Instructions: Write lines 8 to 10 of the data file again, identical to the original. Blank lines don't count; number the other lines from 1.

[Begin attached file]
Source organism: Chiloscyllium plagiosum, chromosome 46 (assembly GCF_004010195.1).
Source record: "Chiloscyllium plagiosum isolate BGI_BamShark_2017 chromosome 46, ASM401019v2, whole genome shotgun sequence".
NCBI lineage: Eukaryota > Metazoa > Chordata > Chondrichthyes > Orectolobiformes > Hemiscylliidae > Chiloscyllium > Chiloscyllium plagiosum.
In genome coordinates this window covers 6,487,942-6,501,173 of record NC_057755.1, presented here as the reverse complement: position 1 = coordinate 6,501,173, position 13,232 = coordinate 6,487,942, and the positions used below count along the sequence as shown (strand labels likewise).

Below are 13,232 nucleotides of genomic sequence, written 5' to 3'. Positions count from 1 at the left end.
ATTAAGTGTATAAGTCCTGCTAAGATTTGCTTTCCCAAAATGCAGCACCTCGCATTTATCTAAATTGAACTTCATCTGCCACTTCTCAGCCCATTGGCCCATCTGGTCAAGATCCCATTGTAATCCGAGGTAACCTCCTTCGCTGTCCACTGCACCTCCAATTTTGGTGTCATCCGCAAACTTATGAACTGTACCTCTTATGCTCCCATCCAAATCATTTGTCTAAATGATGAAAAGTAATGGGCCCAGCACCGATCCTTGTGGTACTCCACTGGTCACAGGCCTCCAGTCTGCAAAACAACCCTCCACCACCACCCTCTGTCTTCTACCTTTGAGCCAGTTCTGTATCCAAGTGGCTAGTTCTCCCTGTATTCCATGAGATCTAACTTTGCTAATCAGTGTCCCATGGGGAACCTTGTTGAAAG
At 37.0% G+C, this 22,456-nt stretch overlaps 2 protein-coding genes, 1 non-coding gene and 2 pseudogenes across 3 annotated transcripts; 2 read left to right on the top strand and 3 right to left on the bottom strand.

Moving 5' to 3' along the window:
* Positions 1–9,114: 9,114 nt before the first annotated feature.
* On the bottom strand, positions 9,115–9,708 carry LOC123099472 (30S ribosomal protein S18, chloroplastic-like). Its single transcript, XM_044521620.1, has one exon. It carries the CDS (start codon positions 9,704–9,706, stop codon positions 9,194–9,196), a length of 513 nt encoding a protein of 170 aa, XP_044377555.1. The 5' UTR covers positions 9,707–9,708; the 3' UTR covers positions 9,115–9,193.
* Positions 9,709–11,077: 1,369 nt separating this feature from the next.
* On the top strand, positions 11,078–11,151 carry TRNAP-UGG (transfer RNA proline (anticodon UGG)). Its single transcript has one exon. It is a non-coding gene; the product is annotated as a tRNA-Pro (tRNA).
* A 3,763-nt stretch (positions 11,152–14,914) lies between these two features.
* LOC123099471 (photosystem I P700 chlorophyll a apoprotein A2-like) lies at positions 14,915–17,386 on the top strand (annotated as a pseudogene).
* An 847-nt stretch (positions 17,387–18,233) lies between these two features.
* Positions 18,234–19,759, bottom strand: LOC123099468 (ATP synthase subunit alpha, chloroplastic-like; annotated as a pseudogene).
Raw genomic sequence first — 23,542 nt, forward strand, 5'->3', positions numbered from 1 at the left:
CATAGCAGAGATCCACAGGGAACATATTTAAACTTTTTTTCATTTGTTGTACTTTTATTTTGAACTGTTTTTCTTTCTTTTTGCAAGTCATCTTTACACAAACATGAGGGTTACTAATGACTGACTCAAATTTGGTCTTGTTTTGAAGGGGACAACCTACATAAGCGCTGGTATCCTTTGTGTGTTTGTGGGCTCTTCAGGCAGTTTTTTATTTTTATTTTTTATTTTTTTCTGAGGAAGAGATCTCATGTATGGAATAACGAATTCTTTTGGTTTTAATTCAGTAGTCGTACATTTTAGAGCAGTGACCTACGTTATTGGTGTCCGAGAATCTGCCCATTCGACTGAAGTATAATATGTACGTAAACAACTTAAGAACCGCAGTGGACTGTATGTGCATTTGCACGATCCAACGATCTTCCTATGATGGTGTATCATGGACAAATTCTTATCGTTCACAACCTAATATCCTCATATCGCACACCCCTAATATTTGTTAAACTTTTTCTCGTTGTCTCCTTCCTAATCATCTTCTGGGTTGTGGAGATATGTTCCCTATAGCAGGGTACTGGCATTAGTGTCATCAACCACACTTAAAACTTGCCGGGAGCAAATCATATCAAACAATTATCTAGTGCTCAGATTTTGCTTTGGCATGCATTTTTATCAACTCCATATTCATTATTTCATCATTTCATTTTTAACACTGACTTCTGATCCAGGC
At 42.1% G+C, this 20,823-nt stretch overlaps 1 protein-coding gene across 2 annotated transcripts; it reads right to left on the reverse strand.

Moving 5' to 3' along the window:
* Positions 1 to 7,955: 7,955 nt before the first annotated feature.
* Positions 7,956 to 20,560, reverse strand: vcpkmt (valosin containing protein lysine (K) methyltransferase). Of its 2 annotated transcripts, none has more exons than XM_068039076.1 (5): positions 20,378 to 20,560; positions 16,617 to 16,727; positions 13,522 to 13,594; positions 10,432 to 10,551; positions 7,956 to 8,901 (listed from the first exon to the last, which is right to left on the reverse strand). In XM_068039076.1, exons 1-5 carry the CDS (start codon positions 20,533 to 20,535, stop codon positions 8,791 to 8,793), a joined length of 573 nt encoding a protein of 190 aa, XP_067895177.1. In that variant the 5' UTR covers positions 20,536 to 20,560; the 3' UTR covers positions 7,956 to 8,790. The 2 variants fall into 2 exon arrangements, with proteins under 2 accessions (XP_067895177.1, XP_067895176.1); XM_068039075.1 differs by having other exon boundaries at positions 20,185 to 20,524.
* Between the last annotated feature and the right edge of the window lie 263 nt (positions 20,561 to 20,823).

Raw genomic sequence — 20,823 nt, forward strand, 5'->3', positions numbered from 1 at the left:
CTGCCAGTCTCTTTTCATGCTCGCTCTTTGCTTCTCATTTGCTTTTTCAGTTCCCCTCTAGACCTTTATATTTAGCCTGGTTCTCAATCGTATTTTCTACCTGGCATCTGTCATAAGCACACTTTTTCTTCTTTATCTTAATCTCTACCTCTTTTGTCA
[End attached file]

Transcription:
Moving 5' to 3' along the window:
* Positions 1–9,114: 9,114 nt before the first annotated feature.
* On the bottom strand, positions 9,115–9,708 carry LOC123099472 (30S ribosomal protein S18, chloroplastic-like). Its single transcript, XM_044521620.1, has one exon. It carries the CDS (start codon positions 9,704–9,706, stop codon positions 9,194–9,196), a length of 513 nt encoding a protein of 170 aa, XP_044377555.1. The 5' UTR covers positions 9,707–9,708; the 3' UTR covers positions 9,115–9,193.